Who is Abu Qatada? Abu Qatada was born in Bethlehem in 1960 and spent his early life in Jordan. He fled to Pakistan in 1989 claiming political persecution and eventually arrived in the UK in 1993. Abu Qatada was part of a wave of Islamists who sought refuge in the UK during the 1980s and 90s, often exiled from the Arab regimes they were trying to overthrow.
Algerian Islamists pray, 1992 Abu Qatada emerged as a key voice in the Islamist movement in London, which advocated strict Islamic government in Muslim countries and armed struggle against despots and foreign invaders. His preachings and ideas won him influence among Islamist groups in Algeria and Egypt during the 1990s. He was tried and found guilty in his absence of terrorism offences in Jordan in 1999.
Ruins of the World Trade Center By 2001 fears were growing about Abu Qatada's hard-line views. He endorsed suicide attacks in a BBC interview and was questioned in connection with a German terror cell. Copies of his sermons were found in the Hamburg flat used by some of the 9/11 attackers and Spanish judge Balthazar Garzon described him as the "spiritual head of the mujahideen in Britain". In December 2001, Abu Qatada disappeared and became one of the UK's most wanted men.
Abu Qatada in 2005 In October 2002 Abu Qatada was arrested and detained without charge. He was released in 2005 and put under strict house arrest, but months later was arrested under immigration rules and moves began to deport him to Jordan to face retrial on the charges he had been convicted of six years earlier. In 2007 he lost his immigration case, but the Court of Appeal later ruled that deportation to a regime which uses torture - ie Jordan - would breach his human rights.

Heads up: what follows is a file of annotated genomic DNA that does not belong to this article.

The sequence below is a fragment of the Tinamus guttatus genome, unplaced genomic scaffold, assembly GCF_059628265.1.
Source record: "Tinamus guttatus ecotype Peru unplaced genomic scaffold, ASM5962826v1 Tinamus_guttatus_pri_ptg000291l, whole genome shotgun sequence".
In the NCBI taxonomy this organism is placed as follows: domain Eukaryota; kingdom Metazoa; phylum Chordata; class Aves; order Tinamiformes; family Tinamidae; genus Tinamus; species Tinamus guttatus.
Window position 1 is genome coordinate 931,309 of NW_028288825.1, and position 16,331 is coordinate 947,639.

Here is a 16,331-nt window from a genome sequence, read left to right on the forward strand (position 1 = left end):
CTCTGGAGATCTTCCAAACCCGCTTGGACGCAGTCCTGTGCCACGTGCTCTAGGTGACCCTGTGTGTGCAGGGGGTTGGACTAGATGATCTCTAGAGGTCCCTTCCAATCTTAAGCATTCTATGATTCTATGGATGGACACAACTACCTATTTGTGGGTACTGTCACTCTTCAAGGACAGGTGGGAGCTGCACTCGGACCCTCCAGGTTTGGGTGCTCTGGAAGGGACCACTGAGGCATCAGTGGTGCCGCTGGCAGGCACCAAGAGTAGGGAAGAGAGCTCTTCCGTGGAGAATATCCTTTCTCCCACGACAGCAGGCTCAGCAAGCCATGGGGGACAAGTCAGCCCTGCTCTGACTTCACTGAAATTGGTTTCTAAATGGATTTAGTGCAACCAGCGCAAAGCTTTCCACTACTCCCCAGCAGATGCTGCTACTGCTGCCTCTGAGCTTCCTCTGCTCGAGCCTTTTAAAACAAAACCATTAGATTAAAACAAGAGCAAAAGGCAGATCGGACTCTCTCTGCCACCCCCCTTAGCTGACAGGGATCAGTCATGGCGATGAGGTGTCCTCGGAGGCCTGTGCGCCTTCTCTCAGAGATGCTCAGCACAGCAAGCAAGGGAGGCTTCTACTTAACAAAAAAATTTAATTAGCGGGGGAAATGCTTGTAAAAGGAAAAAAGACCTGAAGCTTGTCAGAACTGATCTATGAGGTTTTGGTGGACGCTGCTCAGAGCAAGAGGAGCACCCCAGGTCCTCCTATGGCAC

BBC The Court of Appeal ruling was overturned by the Law Lords in early 2009, and the then Home Secretary, Jacqui Smith (L), signed a deportation order. Abu Qatada then appealed to the European Court, which eventually ruled that he could not be deported while the risk of torture remained. In 2012 Home Secretary Theresa May (R) pressed ahead with deportation, but this was blocked amid a row over the appeal deadline.
Abu Qatada In November 2012 Abu Qatada was released from prison once more after a UK court backed his appeal on the grounds that witness evidence obtained by torture could be used against him at trial in Jordan. That was a disastrous blow to the Home Office because it meant the only way the deportation could happen would be if Jordan changed its system to ensure torture-tainted evidence could not be used.
Abu Qatada Abu Qatada was then returned to prison on 9 March 2013 after an alleged breach of his bail conditions - but this deportation was still blocked. Weeks later, Home Secretary Theresa May announced a new UK-Jordan treaty to improve co-operation in criminal investigations. That treaty included a guarantee of a fair trial free of torture-tainted evidence for anyone sent back to Jordan. Abu Qatada's lawyers announced he would now return to Jordan.

More on This Story

Related Stories

The BBC is not responsible for the content of external Internet sites

More UK stories

RSS

Features & Analysis

Elsewhere on the BBC

  • FutureThe future is now

    Get the latest updates and biggest ideas from BBC Future’s World-Changing Ideas Summit

Programmes

  • Smart glassesClick Watch

    Smart spectacles go into battle – the prototypes looking to take on Google Glass

BBC © 2014 The BBC is not responsible for the content of external sites. Read more.

This page is best viewed in an up-to-date web browser with style sheets (CSS) enabled. While you will be able to view the content of this page in your current browser, you will not be able to get the full visual experience. Please consider upgrading your browser software or enabling style sheets (CSS) if you are able to do so.